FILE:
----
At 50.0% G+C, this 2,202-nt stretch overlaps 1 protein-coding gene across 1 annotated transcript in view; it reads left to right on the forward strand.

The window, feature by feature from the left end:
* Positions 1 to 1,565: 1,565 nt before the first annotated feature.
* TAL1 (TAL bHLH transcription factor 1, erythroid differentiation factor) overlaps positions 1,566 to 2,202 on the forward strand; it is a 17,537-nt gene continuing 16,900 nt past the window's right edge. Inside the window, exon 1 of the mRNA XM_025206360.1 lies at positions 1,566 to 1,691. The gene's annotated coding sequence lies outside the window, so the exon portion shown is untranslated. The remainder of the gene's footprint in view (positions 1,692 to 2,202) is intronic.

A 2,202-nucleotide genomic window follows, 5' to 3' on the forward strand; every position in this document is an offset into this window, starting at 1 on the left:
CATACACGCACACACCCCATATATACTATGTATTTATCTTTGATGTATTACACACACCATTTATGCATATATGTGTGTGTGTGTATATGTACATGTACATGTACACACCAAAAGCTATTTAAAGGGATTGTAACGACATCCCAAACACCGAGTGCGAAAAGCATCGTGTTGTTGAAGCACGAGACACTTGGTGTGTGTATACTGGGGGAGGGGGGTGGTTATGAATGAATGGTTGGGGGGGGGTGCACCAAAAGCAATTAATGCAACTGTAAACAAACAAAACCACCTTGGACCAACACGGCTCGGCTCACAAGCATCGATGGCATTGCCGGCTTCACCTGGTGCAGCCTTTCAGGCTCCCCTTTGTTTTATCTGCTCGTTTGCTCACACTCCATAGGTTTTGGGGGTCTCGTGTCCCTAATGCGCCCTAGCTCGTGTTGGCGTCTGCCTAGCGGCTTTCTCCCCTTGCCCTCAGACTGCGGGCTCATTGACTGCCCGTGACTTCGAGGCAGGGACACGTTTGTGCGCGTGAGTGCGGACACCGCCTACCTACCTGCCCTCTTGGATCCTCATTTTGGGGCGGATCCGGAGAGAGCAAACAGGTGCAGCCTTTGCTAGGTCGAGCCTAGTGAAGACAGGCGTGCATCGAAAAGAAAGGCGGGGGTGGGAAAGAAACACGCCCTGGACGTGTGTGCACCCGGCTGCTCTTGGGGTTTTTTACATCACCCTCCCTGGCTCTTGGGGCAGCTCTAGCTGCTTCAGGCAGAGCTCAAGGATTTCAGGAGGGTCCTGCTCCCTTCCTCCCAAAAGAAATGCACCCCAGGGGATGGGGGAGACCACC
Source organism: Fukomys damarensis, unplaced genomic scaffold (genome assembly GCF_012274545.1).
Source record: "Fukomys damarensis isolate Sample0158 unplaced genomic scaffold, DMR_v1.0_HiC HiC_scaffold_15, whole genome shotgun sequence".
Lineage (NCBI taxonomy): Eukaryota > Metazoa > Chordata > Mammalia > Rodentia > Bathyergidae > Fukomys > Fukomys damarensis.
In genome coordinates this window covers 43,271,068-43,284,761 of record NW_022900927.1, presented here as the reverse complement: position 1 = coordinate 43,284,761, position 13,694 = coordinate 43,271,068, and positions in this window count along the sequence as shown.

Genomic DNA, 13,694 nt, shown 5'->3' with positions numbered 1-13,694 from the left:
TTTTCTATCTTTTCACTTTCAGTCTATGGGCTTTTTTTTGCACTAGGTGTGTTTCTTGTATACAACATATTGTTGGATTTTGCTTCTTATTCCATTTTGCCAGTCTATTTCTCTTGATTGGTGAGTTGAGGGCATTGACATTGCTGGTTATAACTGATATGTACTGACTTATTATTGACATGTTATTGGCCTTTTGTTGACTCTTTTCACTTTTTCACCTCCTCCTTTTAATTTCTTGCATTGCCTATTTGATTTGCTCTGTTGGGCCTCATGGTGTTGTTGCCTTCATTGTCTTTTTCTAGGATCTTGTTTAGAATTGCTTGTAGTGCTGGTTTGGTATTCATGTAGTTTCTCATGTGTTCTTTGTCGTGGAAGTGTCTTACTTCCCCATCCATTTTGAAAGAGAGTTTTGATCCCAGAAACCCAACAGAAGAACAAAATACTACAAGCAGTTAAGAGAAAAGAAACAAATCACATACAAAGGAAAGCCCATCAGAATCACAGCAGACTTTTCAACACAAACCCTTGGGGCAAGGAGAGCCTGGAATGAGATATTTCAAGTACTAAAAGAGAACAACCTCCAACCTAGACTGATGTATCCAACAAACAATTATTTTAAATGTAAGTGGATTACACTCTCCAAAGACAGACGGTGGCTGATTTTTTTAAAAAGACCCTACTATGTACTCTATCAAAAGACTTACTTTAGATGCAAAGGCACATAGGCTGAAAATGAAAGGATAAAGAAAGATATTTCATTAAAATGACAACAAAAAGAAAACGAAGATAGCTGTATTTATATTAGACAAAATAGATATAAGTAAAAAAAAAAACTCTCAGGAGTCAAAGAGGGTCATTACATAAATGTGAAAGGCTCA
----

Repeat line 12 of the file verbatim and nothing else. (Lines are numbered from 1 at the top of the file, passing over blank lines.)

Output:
TTTTCTATCTTTTCACTTTCAGTCTATGGGCTTTTTTTTGCACTAGGTGTGTTTCTTGTATACAACATATTGTTGGATTTTGCTTCTTATTCCATTTTGCCAGTCTATTTCTCTTGATTGGTGAGTTGAGGGCATTGACATTGCTGGTTATAACTGATATGTACTGACTTATTATTGACATGTTATTGGCCTTTTGTTGACTCTTTTCACTTTTTCACCTCCTCCTTTTAATTTCTTGCATTGCCTATTTGATTTGCTCTGTTGGGCCTCATGGTGTTGTTGCCTTCATTGTCTTTTTCTAGGATCTTGTTTAGAATTGCTTGTAGTGCTGGTTTGGTATTCATGTAGTTTCTCATGTGTTCTTTGTCGTGGAAGTGTCTTACTTCCCCATCCATTTTGAAAGAGAGTTTTGATCCCAGAAACCCAACAGAAGAACAAAATACTACAAGCAGTTAAGAGAAAAGAAACAAATCACATACAAAGGAAAGCCCATCAGAATCACAGCAGACTTTTCAACACAAACCCTTGGGGCAAGGAGAGCCTGGAATGAGATATTTCAAGTACTAAAAGAGAACAACCTCCAACCTAGACTGATGTATCCAACAAACAATTATTTTAAATGTAAGTGGATTACACTCTCCAAAGACAGACGGTGGCTGATTTTTTTAAAAAGACCCTACTATGTACTCTATCAAAAGACTTACTTTAGATGCAAAGGCACATAGGCTGAAAATGAAAGGATAAAGAAAGATATTTCATTAAAATGACAACAAAAAGAAAACGAAGATAGCTGTATTTATATTAGACAAAATAGATATAAGTAAAAAAAAAAACTCTCAGGAGTCAAAGAGGGTCATTACATAAATGTGAAAGGCTCA